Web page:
City sitting on $13,000 in unused health tools

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March 17, 2021

Scituate City Council and Land Trust members do not recommend installing the adult exercise equipment purchased from Tasca Field in 2017 due to insufficient space. Instead, the council is hoping for a recovery commission recommendation on $ 13,000 worth of equipment marking Esek Hopkins Park or high school as potential locations. (Breeze photo by Jacquelyn Moorehead)

SCITUATE – More than $ 13,000 in fitness equipment was not used in the Scituate public works department for more than two years after city officials bought it for Tasca Field in 2017.

The machine, which is to be used as part of a fitness class, was purchased almost four years ago but apparently never installed in its designated Tasca Field location. According to Rob Bower, chairman of the Land Trust, the equipment is still in the box in the public works division’s parking lot.

Bower said during a city council meeting last Thursday, March 11th, the issue was raised recently during a meeting of the recovery committee. One person at the meeting asked what happened to the equipment.

City officials discussed the future of the gear on Thursday after discovering it might not be a good fit for Tasca Field after all. Recreational Activities Director David Pannone said he met with contractor Pro Fence on the property and found there was no area for the equipment. The equipment, he explained, is intended to be installed on a circuit that requires a certain amount of space.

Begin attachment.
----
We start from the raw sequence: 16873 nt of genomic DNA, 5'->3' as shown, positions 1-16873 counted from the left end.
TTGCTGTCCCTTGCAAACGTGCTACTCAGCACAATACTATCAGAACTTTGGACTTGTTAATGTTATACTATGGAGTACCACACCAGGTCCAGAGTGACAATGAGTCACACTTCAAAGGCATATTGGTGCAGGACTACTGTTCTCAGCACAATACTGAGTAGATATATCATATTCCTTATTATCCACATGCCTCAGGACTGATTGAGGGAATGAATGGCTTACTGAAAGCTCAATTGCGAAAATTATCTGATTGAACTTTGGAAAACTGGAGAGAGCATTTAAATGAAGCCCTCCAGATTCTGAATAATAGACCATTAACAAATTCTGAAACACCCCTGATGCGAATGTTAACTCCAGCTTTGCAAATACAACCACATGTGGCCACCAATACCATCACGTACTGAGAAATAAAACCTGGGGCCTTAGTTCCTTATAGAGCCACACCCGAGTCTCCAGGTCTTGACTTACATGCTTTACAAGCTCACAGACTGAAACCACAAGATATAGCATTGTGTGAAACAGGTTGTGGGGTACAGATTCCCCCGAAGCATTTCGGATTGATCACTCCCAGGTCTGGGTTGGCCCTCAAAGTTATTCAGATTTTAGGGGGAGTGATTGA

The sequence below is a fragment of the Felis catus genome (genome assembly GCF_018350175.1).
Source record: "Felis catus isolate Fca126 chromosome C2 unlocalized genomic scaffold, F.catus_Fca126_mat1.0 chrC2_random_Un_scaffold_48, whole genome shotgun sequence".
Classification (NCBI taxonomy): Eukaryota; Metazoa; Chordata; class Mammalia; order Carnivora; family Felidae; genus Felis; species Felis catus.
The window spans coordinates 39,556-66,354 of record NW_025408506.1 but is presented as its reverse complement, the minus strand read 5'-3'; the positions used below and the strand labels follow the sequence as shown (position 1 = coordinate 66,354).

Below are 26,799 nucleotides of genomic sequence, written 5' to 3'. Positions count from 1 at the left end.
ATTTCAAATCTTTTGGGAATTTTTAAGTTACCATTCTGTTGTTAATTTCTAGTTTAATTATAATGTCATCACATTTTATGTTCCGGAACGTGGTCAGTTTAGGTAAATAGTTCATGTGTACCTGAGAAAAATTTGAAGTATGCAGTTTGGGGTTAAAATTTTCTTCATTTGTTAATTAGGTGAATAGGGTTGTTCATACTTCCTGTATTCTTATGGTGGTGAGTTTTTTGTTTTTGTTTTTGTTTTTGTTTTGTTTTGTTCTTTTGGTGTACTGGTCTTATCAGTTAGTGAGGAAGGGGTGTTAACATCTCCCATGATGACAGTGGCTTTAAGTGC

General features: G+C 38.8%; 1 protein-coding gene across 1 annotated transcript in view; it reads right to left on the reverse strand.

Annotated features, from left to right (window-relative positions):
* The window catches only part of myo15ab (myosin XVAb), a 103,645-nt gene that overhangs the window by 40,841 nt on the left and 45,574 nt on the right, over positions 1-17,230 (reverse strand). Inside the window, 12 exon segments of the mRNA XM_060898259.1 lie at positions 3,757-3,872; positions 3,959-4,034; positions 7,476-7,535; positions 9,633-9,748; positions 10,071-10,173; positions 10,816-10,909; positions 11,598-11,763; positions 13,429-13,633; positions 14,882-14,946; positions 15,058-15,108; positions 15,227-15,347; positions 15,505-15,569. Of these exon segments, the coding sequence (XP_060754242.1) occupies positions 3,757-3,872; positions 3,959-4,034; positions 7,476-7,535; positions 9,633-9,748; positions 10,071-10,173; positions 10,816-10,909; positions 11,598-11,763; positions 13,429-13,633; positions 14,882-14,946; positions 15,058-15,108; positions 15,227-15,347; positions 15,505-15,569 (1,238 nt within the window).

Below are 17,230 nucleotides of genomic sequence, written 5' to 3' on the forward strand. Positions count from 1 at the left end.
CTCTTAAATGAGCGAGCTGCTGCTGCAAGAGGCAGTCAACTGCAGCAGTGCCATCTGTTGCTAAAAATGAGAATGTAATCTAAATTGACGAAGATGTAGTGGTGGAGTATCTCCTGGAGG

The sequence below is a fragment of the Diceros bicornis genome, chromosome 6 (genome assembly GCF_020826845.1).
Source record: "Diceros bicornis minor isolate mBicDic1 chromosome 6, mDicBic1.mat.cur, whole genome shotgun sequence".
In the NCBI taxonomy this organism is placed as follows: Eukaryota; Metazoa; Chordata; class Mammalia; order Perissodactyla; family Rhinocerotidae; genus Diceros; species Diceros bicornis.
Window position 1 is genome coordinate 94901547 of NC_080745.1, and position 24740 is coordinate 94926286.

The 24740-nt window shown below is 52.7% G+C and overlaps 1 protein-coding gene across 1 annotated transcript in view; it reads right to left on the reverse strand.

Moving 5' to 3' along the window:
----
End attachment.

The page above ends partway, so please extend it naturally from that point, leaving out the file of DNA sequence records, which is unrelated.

“It didn’t work logistically,” he said.

Pro Fence have agreed to install the training equipment at the same cost as in 2018 for $ 7,500.

Alderman Gary Grande said he was at Tasca Field often in the spring and fall to play soccer and the entire 6-acre park was in use. He added that the park uses a lawn management plan that does not use selected parts of the park to allow the grass to grow healthily.

The Land Trust on Thursday supported a plan to install the equipment at the trailhead of the Esek Hopkins property in front of Danielson Pike. Bower said the Scituate Rotary Club first suggested the location to the Leisure Committee.

“So we made a suggestion that this would be a great place to do this, knowing that Hope Park has similar equipment in the playground,” he told councilors.

Council members disagreed on where the equipment should go, and Councilor Michael Marcello suggested that it might be better suited for the new sports complex at Scituate Middle and High Schools. Resident Brenden Machowski agreed with Marcello, saying he would like to see equipment added to the school’s warm-up kit in the field. Machowski pointed out that more than 700 middle and high school people and surveillance cameras can monitor the field every day.

However, others were concerned that the equipment could not be used by the public during school hours, which end at 2:15 p.m. Scituate Democrats chairwoman Alicia Ann Kelley said she would prefer to keep equipment on town and off school grounds. She said she could see it was becoming a point of contention across the board.

“I have no warmth or fuzziness about having it in high school,” she said.

Grande also said he believed the fitness equipment would fit into the new Esek Hopkins trailhead and complement the children’s playground. He said the Rotary club had reached out to him on the matter and believed it would be better if the public had access to it.

The city has signed a lease on the Esek Hopkins property with Rhode Island and is in the process of transferring the land.

The city council has not requested the equipment to be installed at Esek Hopkins Park, but has asked the Recreation Committee to investigate the problem and suggest locations for the exercise equipment.